Kiko Matos unaffected by his bad boy image
Actor Kiko Matos has been fodder for show biz media not particularly because of his work, but his string of run-ins with the controversial Baron Geisler—that ultimately culminated in an exhibition mixed martial arts match.
Is he worried that his current brash, bad-boy persona would have repercussions on the type of roles he gets?
That could very well be a concern for mainstream actors, he said, but not so much for those in the indie community.
“Maybe I’ll get boxed in when I do television, but thankfully there are other acting platforms to explore. I do indies, and I get to play different roles… For instance, I’m doing a comedy film soon and I’m not a killer, a rapist or a bad guy there,” he told the Inquirer in a recent interview.
Kiko, who is of Filipino and Portuguese descent, doesn’t want to play it safe when it comes to his career. And that shows in his character preferences. “I like taking risks and getting out of my comfort zone, so I really love doing character roles,” he said. “I’ve done gay roles—I’ll take anything. They challenge me.”
In fact, he said, it’s the boy-next-door type of role that is tougher to portray. “It’s easier to do character roles, because you’re not contained, or required to move in a certain way,” pointed out the 25-year-old
actor, who has also starred in plays, like “The Glass Menagerie.”
“You can go all-out and express yourself, without thinking if you look good or not. You don’t need to be fussy with how you talk or move,” he said.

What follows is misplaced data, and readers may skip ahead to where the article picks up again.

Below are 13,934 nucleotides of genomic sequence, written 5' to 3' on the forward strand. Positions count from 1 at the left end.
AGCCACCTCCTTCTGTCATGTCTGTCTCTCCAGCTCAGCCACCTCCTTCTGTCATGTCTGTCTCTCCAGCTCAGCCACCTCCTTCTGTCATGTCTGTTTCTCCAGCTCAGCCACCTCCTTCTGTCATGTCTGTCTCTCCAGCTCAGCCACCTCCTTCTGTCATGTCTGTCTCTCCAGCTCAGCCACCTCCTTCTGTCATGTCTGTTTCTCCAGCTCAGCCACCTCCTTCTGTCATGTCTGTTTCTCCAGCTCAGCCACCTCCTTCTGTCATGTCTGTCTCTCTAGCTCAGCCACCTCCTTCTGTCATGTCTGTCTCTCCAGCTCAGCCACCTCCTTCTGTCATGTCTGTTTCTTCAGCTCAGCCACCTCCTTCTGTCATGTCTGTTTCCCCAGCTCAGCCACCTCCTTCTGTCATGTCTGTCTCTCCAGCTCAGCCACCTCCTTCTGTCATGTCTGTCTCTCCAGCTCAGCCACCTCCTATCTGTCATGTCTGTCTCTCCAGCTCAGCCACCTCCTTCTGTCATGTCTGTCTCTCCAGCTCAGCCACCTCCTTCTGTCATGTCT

But should he get typecast as a villain, he wouldn’t mind, Kiko said. What’s important is that he “gets to do what I’m passionate about.” “I’m shaving my head and growing my beard, because I’m also slated to do an action film. I’m happy to play villains.”
Asked if he feels compelled to clean up his image, Kiko said he is willing to do so, but not to the point of changing who he is. “The more you stay true to yourself, the more people will connect with you, I believe that… These days, people can easily smell your bulls**t,” Kiko said. “I’ll just be careful not to do things that would jeopardize my career.”
Kiko is also part of Gil Portes’ historical biopic, “Ang Hapis at Himagsik ni Hermano Puli” (opens tomorrow), where he plays Don Joaquin Ortega, an alcalde mayor in Lucban, Quezon. “He wasn’t bad, either,” Kiko said of his role. “He actually wanted to maintain peace in his town.”
“The biggest challenge for me was tweaking my diction,” Kiko related. “Good thing I can always talk to my father, who can speak Spanish, via Skype. He gives me pointers.”